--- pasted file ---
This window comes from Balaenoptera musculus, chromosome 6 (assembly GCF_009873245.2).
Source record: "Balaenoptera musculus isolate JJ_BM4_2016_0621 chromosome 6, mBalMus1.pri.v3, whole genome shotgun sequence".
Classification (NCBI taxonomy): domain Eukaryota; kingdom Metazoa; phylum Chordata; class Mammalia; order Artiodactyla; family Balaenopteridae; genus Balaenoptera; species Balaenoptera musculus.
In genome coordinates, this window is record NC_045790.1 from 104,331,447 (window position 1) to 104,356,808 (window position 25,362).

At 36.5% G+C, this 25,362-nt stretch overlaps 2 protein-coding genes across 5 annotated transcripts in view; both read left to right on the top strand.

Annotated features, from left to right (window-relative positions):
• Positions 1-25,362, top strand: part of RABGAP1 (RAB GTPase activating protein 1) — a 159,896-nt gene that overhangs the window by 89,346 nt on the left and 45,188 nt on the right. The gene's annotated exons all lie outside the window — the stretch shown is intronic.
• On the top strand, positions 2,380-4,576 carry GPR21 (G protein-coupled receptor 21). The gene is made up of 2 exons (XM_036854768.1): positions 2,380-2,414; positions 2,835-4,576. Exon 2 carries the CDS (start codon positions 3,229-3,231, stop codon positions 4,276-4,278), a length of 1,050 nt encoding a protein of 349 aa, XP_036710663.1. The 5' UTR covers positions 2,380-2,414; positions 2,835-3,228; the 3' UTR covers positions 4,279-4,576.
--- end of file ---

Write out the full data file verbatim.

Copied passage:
This window comes from Balaenoptera musculus, chromosome 6 (assembly GCF_009873245.2).
Source record: "Balaenoptera musculus isolate JJ_BM4_2016_0621 chromosome 6, mBalMus1.pri.v3, whole genome shotgun sequence".
Classification (NCBI taxonomy): domain Eukaryota; kingdom Metazoa; phylum Chordata; class Mammalia; order Artiodactyla; family Balaenopteridae; genus Balaenoptera; species Balaenoptera musculus.
In genome coordinates, this window is record NC_045790.1 from 104,331,447 (window position 1) to 104,356,808 (window position 25,362).

At 36.5% G+C, this 25,362-nt stretch overlaps 2 protein-coding genes across 5 annotated transcripts in view; both read left to right on the top strand.

Annotated features, from left to right (window-relative positions):
• Positions 1-25,362, top strand: part of RABGAP1 (RAB GTPase activating protein 1) — a 159,896-nt gene that overhangs the window by 89,346 nt on the left and 45,188 nt on the right. The gene's annotated exons all lie outside the window — the stretch shown is intronic.
• On the top strand, positions 2,380-4,576 carry GPR21 (G protein-coupled receptor 21). The gene is made up of 2 exons (XM_036854768.1): positions 2,380-2,414; positions 2,835-4,576. Exon 2 carries the CDS (start codon positions 3,229-3,231, stop codon positions 4,276-4,278), a length of 1,050 nt encoding a protein of 349 aa, XP_036710663.1. The 5' UTR covers positions 2,380-2,414; positions 2,835-3,228; the 3' UTR covers positions 4,279-4,576.